According to the Detroit Free Press there’s another wrinkle the Spartans may use, and it’s likely that this wrinkle will show up more often than the full-court press. During Friday’s opening practice the Spartans worked on a 2-3 zone, and Izzo wants his assistants to make sure the team works on the defense consistently throughout the season.

That’s also why zone in general isn’t going to get heavy play at MSU, but having it as a tool could be beneficial — especially in games with touch fouls on the perimeter called in droves.

“I told (my assistant coaches): ‘You hold me accountable to working on it every day some’ … I have a tendency to drift off on that, and I don’t want to drift off on it,” Izzo said of the 2-3 zone. “But we will be, rest assured, a 90-some percent man-to-man team still and hopefully take some of those principles to zone.”

As noted in the story one of the risks in using pressure is allowing quality shots, which is why it’s unlikely that Michigan State will go to it. But even with Izzo vowing that his team will work on the zone, that doesn’t mean they’ll be playing it as often as Syracuse does.

Man-to-man has been Michigan State’s staple and it will continue to be. But it doesn’t hurt to look for other ways to keep opponents from getting the looks they want, especially if teams have five fewer seconds to find those shots.

Virginia used 3-on-3 to adjust to new shot clock

Malcolm Brogdon
Associated Press
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When the college basketball rules committee made the decision to trim the shot clock down to 30 second from 35, one reason for the switch was the desire to improve offensive production. With offensive numbers at their lowest point in years, proponents of the move see the shot clock change as a necessary move if scoring is to improve.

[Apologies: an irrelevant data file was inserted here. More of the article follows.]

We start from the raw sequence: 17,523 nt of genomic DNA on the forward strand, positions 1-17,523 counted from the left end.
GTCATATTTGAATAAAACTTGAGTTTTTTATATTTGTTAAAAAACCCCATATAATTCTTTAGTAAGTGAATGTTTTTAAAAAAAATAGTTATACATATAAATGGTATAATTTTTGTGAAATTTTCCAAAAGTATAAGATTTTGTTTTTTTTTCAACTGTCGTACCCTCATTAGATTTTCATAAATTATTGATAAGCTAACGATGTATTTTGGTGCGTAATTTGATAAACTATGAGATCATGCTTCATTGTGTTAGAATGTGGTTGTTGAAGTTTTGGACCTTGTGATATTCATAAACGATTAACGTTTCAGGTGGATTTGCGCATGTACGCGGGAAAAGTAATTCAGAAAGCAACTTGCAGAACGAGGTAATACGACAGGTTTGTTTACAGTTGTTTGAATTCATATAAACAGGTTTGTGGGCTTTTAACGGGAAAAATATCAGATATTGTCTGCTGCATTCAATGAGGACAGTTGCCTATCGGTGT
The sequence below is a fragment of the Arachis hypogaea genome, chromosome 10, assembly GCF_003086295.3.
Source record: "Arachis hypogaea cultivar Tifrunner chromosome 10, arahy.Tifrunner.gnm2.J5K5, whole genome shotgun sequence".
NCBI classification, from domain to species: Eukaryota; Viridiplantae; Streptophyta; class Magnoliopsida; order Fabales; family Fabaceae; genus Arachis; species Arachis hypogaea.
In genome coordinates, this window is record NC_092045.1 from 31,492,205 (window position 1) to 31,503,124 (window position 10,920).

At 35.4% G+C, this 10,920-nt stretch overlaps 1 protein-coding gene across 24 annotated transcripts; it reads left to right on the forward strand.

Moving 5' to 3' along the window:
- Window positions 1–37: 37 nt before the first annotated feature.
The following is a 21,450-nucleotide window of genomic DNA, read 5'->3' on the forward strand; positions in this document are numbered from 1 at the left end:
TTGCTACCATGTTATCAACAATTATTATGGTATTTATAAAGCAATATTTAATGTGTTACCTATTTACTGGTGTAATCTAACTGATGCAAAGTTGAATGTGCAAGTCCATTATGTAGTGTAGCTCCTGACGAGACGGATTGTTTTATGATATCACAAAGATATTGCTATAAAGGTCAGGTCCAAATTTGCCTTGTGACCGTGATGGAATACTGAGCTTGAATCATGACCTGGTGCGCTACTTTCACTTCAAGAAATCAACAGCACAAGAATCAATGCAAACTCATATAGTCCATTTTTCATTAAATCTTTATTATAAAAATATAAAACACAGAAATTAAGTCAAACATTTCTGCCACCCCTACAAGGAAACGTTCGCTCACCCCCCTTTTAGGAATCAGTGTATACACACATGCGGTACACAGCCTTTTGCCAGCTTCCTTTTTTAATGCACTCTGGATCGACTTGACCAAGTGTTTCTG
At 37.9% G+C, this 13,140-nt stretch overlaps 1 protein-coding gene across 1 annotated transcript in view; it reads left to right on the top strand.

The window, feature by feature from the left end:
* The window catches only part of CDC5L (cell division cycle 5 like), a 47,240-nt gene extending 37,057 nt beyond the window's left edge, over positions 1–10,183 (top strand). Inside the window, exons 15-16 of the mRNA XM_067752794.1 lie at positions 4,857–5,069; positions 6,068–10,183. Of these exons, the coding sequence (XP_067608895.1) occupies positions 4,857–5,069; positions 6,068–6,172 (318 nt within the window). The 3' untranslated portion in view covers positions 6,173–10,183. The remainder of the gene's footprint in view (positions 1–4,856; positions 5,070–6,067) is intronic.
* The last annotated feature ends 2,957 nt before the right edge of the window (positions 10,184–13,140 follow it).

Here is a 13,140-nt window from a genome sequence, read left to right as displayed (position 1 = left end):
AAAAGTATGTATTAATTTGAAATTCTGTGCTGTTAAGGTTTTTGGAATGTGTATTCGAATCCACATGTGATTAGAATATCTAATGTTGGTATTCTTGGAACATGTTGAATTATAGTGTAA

Whether or not that winds up being the case will be seen throughout the upcoming season, but teams are still having to make adjustments during the preseason.

Virginia, which has played at a snail’s pace (and with great success, mind you) in recent years, made some adjustments to their summer work in anticipation of playing with a 30-second shot clock. One adjustment was more games of 3-on-3 with a 15-second shot clock, which forced all involved to be more decisive in their offensive decision-making.

While the pack-line defense will always be a staple of Tony Bennett’s teams, the feeling in Charlottesville is that they’ve got the offensive firepower needed to both play faster and be more efficient offensively than they were in 2014-15 (29th nationally in adjusted offensive efficiency per Ken Pomeroy). One of the players who will lead the way is senior guard Malcolm Brogdon, who led the team in scoring and was a first team All-ACC selection, and he discussed the team’s outlook with Mike Barber of the Richmond Times-Dispatch.

And even though Anderson’s highlight-reel shot blocking was the thing that frequently fueled fast-breaks for U.Va. last season, Brogdon and [Anthony] Gill said they expect this year’s team to actually push the tempo even more.

“I think we’re going to be a team that gets out and runs more,” Brogdon said. “I think we’ll have three guards on the floor, most of the time, will be able to handle the ball as a point guard and get out in transition. I think we’ll play a lot faster.”

Brogdon and Gill are two of the team’s three returning starters with point guard London Perrantes being the other, and the Cavaliers also return most of their reserves from last year’s rotation. That experience will help them on both ends of the floor as they prepare for a run at a third straight ACC regular season title. And in theory it also allows them to extend themselves a bit more offensively than they did a season ago.